Put it on Paper

Everyone’s creative and or academic process is different. As such, there’s no method that’s going to fit everyone in the same way. As such, the advice that I’m about to give may not be beneficial for everyone. But there is one thing that has helped me when it comes to trying to make progress on my creative works, or anything really, is that I like to write down what I need on paper.

When it comes to my novel, or any sort of creative writing, I find that writing down anything and everything on paper. When creating my characters for my novel, I wrote every main character and made a web of how they were connected. Then I added side characters and then minor characters, weaving them into my “relationship web”. This is something that I will likely write about in the future. Anyway, writing this down on a physical sheet of paper did a lot to keep me focused. I did the same for when I wrote an outline and a timeline. But the main way that this has helped me is when actually writing down the story itself on paper.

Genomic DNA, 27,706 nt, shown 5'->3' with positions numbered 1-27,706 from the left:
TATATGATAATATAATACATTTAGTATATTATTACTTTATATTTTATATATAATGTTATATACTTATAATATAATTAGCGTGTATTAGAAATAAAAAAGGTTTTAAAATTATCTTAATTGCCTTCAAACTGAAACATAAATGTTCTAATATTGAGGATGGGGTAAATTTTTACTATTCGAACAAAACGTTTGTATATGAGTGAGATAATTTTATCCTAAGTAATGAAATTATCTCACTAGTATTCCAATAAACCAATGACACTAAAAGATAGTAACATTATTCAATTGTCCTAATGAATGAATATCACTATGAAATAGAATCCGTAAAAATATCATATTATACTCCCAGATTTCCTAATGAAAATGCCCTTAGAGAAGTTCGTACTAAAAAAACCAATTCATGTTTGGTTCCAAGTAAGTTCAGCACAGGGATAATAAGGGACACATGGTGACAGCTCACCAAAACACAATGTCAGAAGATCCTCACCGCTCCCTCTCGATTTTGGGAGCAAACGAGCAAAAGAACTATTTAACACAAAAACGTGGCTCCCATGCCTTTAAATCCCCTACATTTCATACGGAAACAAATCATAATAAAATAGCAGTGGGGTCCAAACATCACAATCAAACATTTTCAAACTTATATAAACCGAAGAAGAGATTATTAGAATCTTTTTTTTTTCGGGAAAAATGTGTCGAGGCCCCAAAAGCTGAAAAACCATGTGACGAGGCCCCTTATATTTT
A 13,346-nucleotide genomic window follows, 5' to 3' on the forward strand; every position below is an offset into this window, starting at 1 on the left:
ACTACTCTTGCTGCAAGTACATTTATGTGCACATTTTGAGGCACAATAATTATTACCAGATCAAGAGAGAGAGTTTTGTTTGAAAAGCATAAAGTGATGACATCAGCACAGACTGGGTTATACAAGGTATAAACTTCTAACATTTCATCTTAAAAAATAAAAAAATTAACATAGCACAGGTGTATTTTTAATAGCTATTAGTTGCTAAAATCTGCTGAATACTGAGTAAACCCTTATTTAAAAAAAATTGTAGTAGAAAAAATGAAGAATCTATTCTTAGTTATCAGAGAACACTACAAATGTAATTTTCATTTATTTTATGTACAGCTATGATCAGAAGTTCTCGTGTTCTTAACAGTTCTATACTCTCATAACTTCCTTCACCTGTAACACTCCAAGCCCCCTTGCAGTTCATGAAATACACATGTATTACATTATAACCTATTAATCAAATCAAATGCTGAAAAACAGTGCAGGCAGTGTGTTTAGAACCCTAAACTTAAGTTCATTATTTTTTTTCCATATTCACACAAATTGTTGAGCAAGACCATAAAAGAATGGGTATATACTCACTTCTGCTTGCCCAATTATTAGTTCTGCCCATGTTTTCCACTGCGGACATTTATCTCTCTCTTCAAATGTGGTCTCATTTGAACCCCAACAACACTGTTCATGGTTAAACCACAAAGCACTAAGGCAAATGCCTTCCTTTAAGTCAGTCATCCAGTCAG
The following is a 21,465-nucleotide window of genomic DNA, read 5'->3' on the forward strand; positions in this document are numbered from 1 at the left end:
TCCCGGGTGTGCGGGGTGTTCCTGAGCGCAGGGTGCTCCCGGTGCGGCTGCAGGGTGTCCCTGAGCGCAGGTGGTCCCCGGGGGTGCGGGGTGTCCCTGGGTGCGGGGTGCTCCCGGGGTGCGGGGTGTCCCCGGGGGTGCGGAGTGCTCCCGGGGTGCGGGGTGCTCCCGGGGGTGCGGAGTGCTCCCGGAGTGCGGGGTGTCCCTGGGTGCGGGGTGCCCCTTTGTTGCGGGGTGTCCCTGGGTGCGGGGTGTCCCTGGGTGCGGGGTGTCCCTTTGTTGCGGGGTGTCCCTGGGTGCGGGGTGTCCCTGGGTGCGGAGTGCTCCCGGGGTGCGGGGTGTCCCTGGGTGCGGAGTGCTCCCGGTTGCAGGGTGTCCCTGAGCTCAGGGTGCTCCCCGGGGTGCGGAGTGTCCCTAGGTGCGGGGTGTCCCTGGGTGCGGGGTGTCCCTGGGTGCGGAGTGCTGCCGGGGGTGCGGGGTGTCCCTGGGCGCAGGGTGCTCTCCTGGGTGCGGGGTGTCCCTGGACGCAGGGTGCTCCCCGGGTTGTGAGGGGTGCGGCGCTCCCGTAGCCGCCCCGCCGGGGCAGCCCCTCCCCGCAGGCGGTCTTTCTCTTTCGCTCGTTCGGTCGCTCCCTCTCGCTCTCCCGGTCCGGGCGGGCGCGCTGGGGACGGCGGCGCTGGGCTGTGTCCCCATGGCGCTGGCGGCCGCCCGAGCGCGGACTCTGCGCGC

I used to prefer typing my stories out over physically writing it down. I used to think that I had more control over my writing when I typed. And honestly, I did; that was my problem. I was able to easily delete sections that I liked, copy and paste sections I did like from past drafts and spell check right then and there. This hindered my progress in finishing my story. I focused on minute and irrelevant issues. But when I wrote in a journal, I tended to focus on the “meat” of the story.

There are several reasons why I have come to prefer paper over computer. For one, the screen tends to be a distraction on its own. There are various articles that talk about the detriment to looking into a screen for too long. For me, it hurts my eyes and gives me a headache. These issues would naturally do a lot to hinder my creative process. Another issue is that with being on the computer comes the likelihood of being distracted by the internet and various apps on my computer. No matter how many times I tell myself to shut off the wifi, I always manage to convince myself that I’ll need it.

Over all, writing on paper has a different feel. It almost does more to feel more creative when I write down in a notebook. It’s also more portable for me, so I’m not tied to only bing able to write at one particular time.

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